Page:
FUSARIUM

SOIL MICROBIOLOGY

BIOL/CSES 4684




This webpage was created by Michael W. Cullison



1. IDENTIFYING CHARACTERISTICS


The picture on the left shows typical Fusarium cells.



2. TAXONOMIC DESCRIPTION
The genus Fusarium consists of species that are highly variable due to their genetic structure and also because environmental changes can easily cause changes in their morphology. Many Fusarium species require specific conditions to form their optimal morphologies and also tend to mutate rapidly, causing further difficulties in identification. The specific shape of the Fusarium's slimy, banana-shaped, septate macronidia is the main identifying characteristic. Some species also form distinctly different sequences of micronidia in their aerial mycelium. Also, some species form chlamydospores in varying patterns.

Fusarium is a genus of the hyphomycetes, formally classified as a genus of the deuteromycetes. There are thirty species of Fusarium that are most commonly recognized, but many additional species have been isolated. However, due to the varying conditions under which these were cultured and the mutational possibilities of these species, not all scientists recognize them as unique. It cannot be stressed enough as to the myriad of subtle and qualitative differences among Fusarium species.


The above picture shows micronidial chains in the aerial mycelium of various species of Fusarium.



3. ISOLATION AND ECOLOGY
Isolation of Fusarium species can be achieved from samples of soil, running water, insects, and seeds and roots from most plants. Because of the many difficulties in identifying the various species, an evolving set of isolation principles is gaining favor, including the following: 1) nutrient poor media such as carnation or banana leaf agar must be used to culture the microscopic characteristics of Fusarium for accurate identification to be possible, 2) exposure to fluorescent light and/or UV light is necessary for optimal macronidia growth, and 3) the potato dextrose and potato sucrose agars commonly used in the past to culture Fusarium species should no longer be used as the high sugar levels in these media tend to promote mutation in many species, therefore making accurate identification an almost impossible task.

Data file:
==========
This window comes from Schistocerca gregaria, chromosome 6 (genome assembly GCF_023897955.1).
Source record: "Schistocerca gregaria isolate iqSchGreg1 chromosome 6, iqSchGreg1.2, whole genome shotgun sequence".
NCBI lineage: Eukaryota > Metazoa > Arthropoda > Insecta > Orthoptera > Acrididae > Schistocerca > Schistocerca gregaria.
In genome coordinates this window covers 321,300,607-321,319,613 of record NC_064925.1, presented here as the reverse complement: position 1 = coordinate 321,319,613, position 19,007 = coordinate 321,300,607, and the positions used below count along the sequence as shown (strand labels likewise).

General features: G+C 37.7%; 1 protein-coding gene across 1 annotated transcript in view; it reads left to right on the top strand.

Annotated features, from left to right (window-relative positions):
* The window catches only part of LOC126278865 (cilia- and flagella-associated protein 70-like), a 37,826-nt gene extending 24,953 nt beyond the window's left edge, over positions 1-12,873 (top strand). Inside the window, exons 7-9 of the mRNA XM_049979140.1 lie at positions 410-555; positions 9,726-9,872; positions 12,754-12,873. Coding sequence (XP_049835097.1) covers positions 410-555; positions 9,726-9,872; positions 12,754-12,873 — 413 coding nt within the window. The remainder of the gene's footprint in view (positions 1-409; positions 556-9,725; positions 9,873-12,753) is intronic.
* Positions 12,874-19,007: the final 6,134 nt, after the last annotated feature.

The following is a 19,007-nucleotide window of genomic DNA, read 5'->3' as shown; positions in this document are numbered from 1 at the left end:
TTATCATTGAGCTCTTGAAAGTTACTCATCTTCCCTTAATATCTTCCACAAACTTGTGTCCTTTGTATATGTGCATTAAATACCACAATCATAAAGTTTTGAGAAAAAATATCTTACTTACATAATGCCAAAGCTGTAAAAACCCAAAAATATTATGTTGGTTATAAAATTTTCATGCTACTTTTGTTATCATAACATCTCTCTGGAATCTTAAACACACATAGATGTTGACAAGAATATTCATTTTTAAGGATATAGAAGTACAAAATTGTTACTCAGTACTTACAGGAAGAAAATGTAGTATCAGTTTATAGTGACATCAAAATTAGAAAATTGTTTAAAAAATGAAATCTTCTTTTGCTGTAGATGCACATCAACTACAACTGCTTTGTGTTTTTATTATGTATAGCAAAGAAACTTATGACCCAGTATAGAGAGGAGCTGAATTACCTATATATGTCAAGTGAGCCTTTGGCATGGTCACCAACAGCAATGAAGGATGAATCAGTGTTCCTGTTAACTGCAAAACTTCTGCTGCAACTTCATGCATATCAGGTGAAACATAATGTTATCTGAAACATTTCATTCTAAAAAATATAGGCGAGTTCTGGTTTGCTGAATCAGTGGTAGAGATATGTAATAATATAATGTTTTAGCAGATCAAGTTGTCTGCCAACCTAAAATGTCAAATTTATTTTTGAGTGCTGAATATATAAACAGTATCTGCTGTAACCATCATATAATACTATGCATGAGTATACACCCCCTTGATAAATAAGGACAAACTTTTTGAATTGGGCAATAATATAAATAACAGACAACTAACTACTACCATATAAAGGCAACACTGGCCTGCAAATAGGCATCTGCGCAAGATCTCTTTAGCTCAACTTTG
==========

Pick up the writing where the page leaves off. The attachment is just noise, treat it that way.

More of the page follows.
As stated earlier, Fusarium is found to be widely distributed in nature in various environments. There are several toxic species that can cause disease in both plant and animals, including humans. Infection in animals by a Fusarium rarely occurs, and most often only does so when a break in the skin allows for the organism to enter the body. The most common diseases associated with Fusarium are common in plants, mainly root rots and vascular wilts of field crops such as potatoes, tomatoes, and small grains such as wheat, oats, barley, and rye.


The above picture shows chlamydospores in clumps of Fusarium.



4. ADDITIONAL SOURCES OF INFORMATION
Joffe, Abraham Z. 1986. Fusarium Species: Their Biology and Toxicology. John Wiley & Sons, Inc. New York. 588 pp.

Nelson, Paul E. 1983. Fusarium Species: An Illustrated Manual for Identification. The Pennsylvania State University Press. University Park. 193 pp.

Paul, E. A. 1996. Soil Microbiology and Biochemistry. Academic Press. San Diego. pp. 92-98.

Toussoun, T. A. A Pictoral Guide To The Identification of Fusarium Species. The Pennsylvania State University Press. University Park. 1976. 43 pp.



5. LINKS TO OTHER SITES ON FUSARIUM
FusKey This is the ULTIMATE FUSARIUM SITE. It contains everything you could ever want to know about this genus.

ISK Biosciences Online This page discusses the most common plant diseases caused by Fusarium.

Mycology Links This page will definitely fuel your madness for fungi!



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